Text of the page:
Boxing

David Haye Vs Audley Harrison: Destiny or Harsh Reality Awaits

By Mark Wilson Smith - The date and venue have been set- November 13th at the Manchester MEN, for what is arguably Britain’s biggest heavyweight fight since Frank Bruno Vs Lennox Lewis back in 1993. David Haye will defend his WBA crown against, in some people’s opinion, a less than deserving Audley Harrison. Despite general belief that the outcome is a foregone conclusion, there are a lot of other factors that make this a fascinating contest.

The first area of interest is the personal history between the two fighters. It has been well documented that Haye and Harrison used to be friends before their relationship turned sour.. Harrison firmly believes that it was a one way friendship, with him giving and Haye taking. When both fighters were at the outset of their careers, it was Harrison who had the lucrative BBC television deal. He helped to get Haye on the shows and raise the fighter’s profile. He even used to let Haye sleep over at his house. When Harrison lost the BBC deal and his career took a dip, he looked to Haye, who now had his own TV deal, to return the favour. However, he found the door firmly shut- something he still feels bitter about today. You can clearly see the animosity between the fighters at any media gathering.

The careers of the two fighters have been vastly different. The first difference is obviously that David Haye started his professional career as a cruiserweight, whereas Audley has always campaigned at Heavyweight. The more significant difference between their careers is the amount of success they have had. Apart from his solitary loss to Carl Thompson in 2004, Haye’s career has pretty much always been on the ascendency. His first major title came in 2005 when he defeated Alexander Gurov for the European cruiserweight title. This was followed up in 2007 with a win over Jean-Marc Mormeck which gave him the WBC and WBA world titles. The following year, in another ‘Battle of Britain’, Haye defeated Enzo Maccarinelli to claim the WBO title. When Haye moved up to the Heavyweight division, the success continued- 2009 brought him the WBA title as he out boxed Russian skyscraper Nikolai Valuev.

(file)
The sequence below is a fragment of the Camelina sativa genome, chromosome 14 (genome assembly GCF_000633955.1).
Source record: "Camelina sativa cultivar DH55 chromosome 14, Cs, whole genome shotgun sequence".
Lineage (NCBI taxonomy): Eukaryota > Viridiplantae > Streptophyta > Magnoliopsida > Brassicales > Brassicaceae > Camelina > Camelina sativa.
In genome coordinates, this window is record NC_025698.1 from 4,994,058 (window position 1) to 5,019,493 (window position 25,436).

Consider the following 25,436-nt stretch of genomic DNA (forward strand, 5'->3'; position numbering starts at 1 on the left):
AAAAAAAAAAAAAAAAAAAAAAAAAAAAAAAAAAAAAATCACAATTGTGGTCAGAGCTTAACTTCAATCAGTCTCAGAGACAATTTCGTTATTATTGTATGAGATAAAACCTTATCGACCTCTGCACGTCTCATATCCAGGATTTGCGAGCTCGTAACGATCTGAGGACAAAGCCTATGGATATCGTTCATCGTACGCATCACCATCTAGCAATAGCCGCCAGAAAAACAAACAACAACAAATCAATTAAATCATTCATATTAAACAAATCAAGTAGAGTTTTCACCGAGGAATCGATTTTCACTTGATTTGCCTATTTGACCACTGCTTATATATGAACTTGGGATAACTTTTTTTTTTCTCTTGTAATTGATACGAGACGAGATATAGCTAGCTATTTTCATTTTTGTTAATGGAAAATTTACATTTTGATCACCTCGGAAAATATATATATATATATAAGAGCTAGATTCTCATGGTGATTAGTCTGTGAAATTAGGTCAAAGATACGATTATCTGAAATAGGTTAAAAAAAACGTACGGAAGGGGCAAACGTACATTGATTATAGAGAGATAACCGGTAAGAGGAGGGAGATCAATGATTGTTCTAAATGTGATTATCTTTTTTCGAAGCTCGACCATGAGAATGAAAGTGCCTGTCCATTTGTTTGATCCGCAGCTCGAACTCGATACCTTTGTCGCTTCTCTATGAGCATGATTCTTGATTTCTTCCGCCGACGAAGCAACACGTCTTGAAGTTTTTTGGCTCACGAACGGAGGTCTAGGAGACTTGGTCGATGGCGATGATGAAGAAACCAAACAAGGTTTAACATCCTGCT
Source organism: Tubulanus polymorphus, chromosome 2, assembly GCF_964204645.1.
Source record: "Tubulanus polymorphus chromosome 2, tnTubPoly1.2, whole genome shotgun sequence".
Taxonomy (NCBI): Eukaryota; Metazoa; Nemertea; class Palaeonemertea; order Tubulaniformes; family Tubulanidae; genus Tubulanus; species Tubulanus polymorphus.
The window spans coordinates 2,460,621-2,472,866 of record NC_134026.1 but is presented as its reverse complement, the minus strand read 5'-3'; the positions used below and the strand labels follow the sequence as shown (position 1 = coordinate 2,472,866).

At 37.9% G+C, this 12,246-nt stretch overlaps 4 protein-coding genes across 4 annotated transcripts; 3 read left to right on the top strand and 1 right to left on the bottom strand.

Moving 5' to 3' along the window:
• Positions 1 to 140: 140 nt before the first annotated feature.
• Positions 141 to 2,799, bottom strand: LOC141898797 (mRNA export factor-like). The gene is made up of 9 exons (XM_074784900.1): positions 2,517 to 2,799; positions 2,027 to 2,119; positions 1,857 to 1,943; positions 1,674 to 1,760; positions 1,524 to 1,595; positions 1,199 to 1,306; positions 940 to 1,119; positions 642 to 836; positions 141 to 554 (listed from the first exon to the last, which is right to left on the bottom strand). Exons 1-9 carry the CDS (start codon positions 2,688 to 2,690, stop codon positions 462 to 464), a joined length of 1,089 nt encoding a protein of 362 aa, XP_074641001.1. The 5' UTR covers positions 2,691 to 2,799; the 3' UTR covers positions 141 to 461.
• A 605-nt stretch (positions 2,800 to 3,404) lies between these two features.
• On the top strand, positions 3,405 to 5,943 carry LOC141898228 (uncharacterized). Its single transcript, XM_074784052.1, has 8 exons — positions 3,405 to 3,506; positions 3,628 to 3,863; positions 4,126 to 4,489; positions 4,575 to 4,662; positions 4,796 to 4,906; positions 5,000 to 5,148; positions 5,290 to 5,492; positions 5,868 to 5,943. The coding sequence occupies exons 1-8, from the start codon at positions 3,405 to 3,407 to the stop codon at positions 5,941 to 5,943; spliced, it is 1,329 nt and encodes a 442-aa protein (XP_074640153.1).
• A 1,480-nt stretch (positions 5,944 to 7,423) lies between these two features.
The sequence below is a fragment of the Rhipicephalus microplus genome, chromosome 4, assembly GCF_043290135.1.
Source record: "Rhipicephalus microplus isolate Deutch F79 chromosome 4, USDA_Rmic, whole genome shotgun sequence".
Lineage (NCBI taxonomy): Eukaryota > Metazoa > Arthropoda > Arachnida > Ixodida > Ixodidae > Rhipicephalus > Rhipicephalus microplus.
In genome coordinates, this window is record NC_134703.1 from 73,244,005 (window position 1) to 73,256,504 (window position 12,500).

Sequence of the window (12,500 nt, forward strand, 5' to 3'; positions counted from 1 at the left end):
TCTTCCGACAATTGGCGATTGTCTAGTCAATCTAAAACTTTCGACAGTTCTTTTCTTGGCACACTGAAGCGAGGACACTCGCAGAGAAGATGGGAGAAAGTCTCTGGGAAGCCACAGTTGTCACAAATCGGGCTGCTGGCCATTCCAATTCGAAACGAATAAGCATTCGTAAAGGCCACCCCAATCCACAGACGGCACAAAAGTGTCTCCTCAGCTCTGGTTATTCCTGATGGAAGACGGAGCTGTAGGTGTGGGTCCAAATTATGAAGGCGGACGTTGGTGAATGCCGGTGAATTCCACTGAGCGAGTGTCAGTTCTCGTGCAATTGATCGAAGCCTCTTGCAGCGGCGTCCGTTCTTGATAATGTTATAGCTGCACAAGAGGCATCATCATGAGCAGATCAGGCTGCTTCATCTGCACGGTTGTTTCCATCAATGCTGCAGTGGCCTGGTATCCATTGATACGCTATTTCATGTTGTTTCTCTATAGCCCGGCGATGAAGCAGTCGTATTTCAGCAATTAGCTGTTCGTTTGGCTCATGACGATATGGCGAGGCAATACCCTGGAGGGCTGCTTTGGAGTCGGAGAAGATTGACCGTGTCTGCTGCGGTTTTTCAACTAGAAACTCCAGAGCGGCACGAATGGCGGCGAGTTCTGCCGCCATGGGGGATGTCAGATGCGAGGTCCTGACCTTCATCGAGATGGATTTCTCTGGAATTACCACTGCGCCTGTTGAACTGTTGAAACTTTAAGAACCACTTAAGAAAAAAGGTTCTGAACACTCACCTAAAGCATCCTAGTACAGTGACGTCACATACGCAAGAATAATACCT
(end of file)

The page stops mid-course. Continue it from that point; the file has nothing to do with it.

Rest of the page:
Harrison, like Haye, turned professional in 2001, but has had a significantly more modest career. Winning Gold at the Sydney Olympic Games in 2000 gave him a great platform to launch his career. Unfortunately a lot of pressure and expectation was placed upon him from the very beginning. Harrison himself must take some of the blame here, as he was making so many bold, ambitious claims from the offset. Like all boxers, he wanted to learn the ropes against low quality opposition, but with so much hype surrounding him, the public quickly grew impatient. The other real problem was that Audley never really progressed from that level- in terms of opposition or ability. Defeats to Danny Williams, Dominick Guinn, Michael Sprott, and Martin Rogan saw Harrison being written off and his career in freefall. A change in fortune saw him win the Prizefighter tournament in 2009, which set up a shot at the European title, which he duly won by knocking out old adversary Michael Sprott in the last round. It was that victory that put him back on the world map and allowed the fight with David Haye to be made.

The only real similarities between their careers, are that they have both been European champions (Haye’s title being at Cruiserweight) and that they both hold wins over Polish journeyman Tomasz Bonin. It took Audley nine rounds to stop him, while Haye completed the job in less than 3 minutes.